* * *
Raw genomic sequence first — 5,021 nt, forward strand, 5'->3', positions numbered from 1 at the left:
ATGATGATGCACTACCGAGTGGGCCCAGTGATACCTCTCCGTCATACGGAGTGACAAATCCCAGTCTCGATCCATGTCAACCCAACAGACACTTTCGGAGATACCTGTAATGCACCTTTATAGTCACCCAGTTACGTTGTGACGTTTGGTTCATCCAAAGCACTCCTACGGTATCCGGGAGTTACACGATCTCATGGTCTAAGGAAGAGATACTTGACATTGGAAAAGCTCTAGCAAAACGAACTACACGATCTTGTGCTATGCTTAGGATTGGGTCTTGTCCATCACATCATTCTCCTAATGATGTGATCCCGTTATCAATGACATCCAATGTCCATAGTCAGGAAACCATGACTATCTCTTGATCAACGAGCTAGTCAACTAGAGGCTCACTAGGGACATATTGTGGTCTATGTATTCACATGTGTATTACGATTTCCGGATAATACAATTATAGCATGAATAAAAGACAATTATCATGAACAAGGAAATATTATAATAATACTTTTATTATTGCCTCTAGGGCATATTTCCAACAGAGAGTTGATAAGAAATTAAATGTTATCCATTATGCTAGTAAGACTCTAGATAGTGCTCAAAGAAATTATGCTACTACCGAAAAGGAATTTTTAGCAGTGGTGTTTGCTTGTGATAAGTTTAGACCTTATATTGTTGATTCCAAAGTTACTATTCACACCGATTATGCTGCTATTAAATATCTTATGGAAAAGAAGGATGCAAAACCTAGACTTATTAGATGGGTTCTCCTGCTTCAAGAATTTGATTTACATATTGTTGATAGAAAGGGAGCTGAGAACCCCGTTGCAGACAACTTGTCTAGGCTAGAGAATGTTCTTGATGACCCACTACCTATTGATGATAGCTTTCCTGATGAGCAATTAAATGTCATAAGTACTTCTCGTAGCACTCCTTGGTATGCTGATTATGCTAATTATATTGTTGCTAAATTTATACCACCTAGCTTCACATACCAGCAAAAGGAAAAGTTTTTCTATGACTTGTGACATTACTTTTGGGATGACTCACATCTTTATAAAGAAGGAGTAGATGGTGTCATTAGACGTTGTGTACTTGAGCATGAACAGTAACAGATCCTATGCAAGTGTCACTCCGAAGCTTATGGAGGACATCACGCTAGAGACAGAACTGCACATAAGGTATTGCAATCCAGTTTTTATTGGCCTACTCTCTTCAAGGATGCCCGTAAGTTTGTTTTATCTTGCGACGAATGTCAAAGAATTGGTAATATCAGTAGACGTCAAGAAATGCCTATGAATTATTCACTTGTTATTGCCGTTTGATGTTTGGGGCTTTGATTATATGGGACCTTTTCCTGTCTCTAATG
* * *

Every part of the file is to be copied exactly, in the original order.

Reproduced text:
Raw genomic sequence first — 5,021 nt, forward strand, 5'->3', positions numbered from 1 at the left:
ATGATGATGCACTACCGAGTGGGCCCAGTGATACCTCTCCGTCATACGGAGTGACAAATCCCAGTCTCGATCCATGTCAACCCAACAGACACTTTCGGAGATACCTGTAATGCACCTTTATAGTCACCCAGTTACGTTGTGACGTTTGGTTCATCCAAAGCACTCCTACGGTATCCGGGAGTTACACGATCTCATGGTCTAAGGAAGAGATACTTGACATTGGAAAAGCTCTAGCAAAACGAACTACACGATCTTGTGCTATGCTTAGGATTGGGTCTTGTCCATCACATCATTCTCCTAATGATGTGATCCCGTTATCAATGACATCCAATGTCCATAGTCAGGAAACCATGACTATCTCTTGATCAACGAGCTAGTCAACTAGAGGCTCACTAGGGACATATTGTGGTCTATGTATTCACATGTGTATTACGATTTCCGGATAATACAATTATAGCATGAATAAAAGACAATTATCATGAACAAGGAAATATTATAATAATACTTTTATTATTGCCTCTAGGGCATATTTCCAACAGAGAGTTGATAAGAAATTAAATGTTATCCATTATGCTAGTAAGACTCTAGATAGTGCTCAAAGAAATTATGCTACTACCGAAAAGGAATTTTTAGCAGTGGTGTTTGCTTGTGATAAGTTTAGACCTTATATTGTTGATTCCAAAGTTACTATTCACACCGATTATGCTGCTATTAAATATCTTATGGAAAAGAAGGATGCAAAACCTAGACTTATTAGATGGGTTCTCCTGCTTCAAGAATTTGATTTACATATTGTTGATAGAAAGGGAGCTGAGAACCCCGTTGCAGACAACTTGTCTAGGCTAGAGAATGTTCTTGATGACCCACTACCTATTGATGATAGCTTTCCTGATGAGCAATTAAATGTCATAAGTACTTCTCGTAGCACTCCTTGGTATGCTGATTATGCTAATTATATTGTTGCTAAATTTATACCACCTAGCTTCACATACCAGCAAAAGGAAAAGTTTTTCTATGACTTGTGACATTACTTTTGGGATGACTCACATCTTTATAAAGAAGGAGTAGATGGTGTCATTAGACGTTGTGTACTTGAGCATGAACAGTAACAGATCCTATGCAAGTGTCACTCCGAAGCTTATGGAGGACATCACGCTAGAGACAGAACTGCACATAAGGTATTGCAATCCAGTTTTTATTGGCCTACTCTCTTCAAGGATGCCCGTAAGTTTGTTTTATCTTGCGACGAATGTCAAAGAATTGGTAATATCAGTAGACGTCAAGAAATGCCTATGAATTATTCACTTGTTATTGCCGTTTGATGTTTGGGGCTTTGATTATATGGGACCTTTTCCTGTCTCTAATG